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                   Association of Online Professionals
                        Frequently Asked Questions

The following are the questions that have been raised about AOP, the professional association for system operators and their responses as prepared by the AOP staff.

If this information does not answer your specific question, please contact AOP in one of the following ways:

   Voice:     202-265-1266
   CIS:       70631,266
              Also, AOP messages and files are carried in the
              IBMBBS Forum on Compuserve.  Type "Go IBMBBS".
   AOL:       Go AOP
              Also, AOP messages and files are carried in the
              "BBS Corner".  Type keyword "BBS".
   InterNet:  Address mail to ""
   Slow Mail: 1818 Wyoming Ave. NW, Washington, DC  20009

We are in the processing of setting up newsgroups and echoes on the major communication networks, and the AOP BBS will be up (though only open to association members) shortly.

Q: Where can I get basic information and/or an application for membership? A: There should be a file called "AOP.ZIP" where you found this faq. It

  contains information and an application.

Q: Since AOP is doing legislative and public policy work on behalf of

  system operators, how does it differ from the EFF.

A: EFF is a fine organization, and we plan to work with them on issues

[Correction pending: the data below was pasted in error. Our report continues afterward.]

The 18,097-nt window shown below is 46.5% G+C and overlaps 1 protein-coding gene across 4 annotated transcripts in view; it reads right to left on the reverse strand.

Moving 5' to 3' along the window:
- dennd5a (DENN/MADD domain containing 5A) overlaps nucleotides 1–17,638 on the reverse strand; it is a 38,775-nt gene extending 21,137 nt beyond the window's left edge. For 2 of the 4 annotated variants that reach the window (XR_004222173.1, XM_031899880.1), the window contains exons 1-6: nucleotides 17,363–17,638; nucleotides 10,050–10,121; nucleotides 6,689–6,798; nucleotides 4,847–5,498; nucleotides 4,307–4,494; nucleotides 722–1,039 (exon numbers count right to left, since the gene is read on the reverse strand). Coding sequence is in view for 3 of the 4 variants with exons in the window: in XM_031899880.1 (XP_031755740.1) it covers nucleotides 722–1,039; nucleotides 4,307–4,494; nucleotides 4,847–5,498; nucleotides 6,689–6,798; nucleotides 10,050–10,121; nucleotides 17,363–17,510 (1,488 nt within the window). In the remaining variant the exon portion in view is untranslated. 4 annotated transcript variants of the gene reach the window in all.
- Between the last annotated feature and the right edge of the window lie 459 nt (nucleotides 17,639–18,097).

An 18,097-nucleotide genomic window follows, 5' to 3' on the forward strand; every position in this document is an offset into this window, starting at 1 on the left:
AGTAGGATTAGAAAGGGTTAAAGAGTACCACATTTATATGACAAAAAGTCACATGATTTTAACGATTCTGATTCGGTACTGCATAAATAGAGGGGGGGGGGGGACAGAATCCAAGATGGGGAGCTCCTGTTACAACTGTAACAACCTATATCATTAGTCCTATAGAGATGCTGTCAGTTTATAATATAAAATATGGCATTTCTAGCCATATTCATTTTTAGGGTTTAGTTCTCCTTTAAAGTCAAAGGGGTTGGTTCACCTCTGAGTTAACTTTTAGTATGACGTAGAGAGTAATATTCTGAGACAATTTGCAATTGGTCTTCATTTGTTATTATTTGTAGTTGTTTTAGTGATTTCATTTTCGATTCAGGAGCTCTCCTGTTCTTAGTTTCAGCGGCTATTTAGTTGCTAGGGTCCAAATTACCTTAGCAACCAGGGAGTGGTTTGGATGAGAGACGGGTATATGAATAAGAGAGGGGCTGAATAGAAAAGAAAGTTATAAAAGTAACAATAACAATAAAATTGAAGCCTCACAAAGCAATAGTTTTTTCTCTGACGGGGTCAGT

where our interests coincide.  But there are three major differences in
  the two.  First and foremost is that AOP is a professional association
  whose focus is on delivering services to members.  EFF is primarily an
  education and lobbying organization.  Different structures, goals and
  agendas.  In addition to its public policy work, AOP will deliver a
  slate of services, from resource guides and discounts to certification
  programs.  Second, EFF has a **lot** of ground to cover.  They do not
  focus exclusively on the needs of sysops, as AOP does.  Third, its 
  broader focus means that sometimes EFF focuses considerable time and
  resources on issues of little direct importance to sysops.  AOP focuses
  **only** on the needs of our industry.

Q: There have been other efforts at associations for sysops. Why is AOP

  succeeding where others have not?

A: We had some advantages not available to the other efforts. The timing

  is right -- and even critical -- today.  We have the benefit of
  experience in starting and managing an association.  We have a full-time
  executive director managing the association, so we are not reliant on
  volunteers who have other commitments (like running their own companies
  and systems!) to meet.  And we started off with strong support from
  companies like Hayes and from leading sysops nationwide.

Q: Why does AOP charge dues at the level it does? A: Because it is not possible to do the job without funding. Lobbying takes

  money.  So does providing the kind of services that sysops need --like
  reliable legal advice and interpretation. . .discounts on product and
  services. . .and so does running a BBS.  We rely on a little bit of money
  from each member to pay for the staff and resources we need to do the 
  job.  And we take pride that AOP's dues are far below those of many
  other professional associations.

Q: But shouldn't the companies who make a living pay to support this? A: They do. But there are two issues involved. The first is that companies

  pay more ($5,000 per year, for companies with more than $1 million in